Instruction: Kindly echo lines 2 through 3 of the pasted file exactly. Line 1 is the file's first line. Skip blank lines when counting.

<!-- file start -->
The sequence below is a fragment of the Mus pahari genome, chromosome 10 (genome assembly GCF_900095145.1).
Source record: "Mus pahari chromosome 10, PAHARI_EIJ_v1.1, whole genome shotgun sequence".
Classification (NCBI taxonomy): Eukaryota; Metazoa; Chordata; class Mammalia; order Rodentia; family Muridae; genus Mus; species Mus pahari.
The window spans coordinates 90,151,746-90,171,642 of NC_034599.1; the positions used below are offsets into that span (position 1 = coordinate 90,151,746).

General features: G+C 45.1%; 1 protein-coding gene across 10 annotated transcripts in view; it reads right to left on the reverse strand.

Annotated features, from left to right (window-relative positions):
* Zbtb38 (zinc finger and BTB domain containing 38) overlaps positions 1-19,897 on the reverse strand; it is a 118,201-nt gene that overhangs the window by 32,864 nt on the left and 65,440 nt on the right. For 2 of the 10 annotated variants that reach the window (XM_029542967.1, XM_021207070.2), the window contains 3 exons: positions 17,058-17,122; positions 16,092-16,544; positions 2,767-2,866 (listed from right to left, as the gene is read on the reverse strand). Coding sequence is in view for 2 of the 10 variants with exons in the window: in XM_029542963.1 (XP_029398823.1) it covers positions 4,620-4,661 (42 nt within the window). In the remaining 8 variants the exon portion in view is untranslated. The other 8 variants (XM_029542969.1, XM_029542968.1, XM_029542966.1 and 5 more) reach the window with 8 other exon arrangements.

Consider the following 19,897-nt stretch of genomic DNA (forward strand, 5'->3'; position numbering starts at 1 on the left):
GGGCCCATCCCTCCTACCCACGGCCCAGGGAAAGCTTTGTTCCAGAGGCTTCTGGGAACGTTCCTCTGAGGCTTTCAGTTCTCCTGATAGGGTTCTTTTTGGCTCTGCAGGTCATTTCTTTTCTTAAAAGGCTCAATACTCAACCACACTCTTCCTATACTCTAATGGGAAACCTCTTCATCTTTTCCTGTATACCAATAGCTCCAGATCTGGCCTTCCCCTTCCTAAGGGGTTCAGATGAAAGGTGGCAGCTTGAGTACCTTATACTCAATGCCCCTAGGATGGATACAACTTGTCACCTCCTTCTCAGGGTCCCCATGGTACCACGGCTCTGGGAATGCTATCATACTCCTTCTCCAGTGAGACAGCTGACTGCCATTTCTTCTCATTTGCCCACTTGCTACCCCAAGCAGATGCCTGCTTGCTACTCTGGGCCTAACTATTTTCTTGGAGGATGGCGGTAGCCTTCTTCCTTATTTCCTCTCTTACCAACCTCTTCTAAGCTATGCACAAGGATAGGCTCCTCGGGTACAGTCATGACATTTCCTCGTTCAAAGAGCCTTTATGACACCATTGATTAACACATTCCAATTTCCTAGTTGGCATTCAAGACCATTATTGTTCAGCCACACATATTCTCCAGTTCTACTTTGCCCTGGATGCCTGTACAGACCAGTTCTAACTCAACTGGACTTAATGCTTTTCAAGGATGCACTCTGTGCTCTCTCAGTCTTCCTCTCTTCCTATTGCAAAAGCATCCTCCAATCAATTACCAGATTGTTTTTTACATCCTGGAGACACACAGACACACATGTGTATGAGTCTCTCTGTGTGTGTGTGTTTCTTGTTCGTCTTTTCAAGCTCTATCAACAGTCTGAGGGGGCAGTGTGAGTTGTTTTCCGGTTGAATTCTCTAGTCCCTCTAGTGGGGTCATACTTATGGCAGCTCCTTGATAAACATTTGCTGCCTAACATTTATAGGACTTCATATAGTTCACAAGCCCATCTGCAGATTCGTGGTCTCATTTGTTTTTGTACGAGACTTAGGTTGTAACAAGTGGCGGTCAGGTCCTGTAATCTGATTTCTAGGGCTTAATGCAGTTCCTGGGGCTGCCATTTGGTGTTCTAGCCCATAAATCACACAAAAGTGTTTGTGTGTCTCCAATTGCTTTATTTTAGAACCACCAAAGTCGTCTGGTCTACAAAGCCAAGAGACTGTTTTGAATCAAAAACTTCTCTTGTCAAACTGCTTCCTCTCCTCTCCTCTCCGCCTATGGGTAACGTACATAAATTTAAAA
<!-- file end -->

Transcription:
Source record: "Mus pahari chromosome 10, PAHARI_EIJ_v1.1, whole genome shotgun sequence".
Classification (NCBI taxonomy): Eukaryota; Metazoa; Chordata; class Mammalia; order Rodentia; family Muridae; genus Mus; species Mus pahari.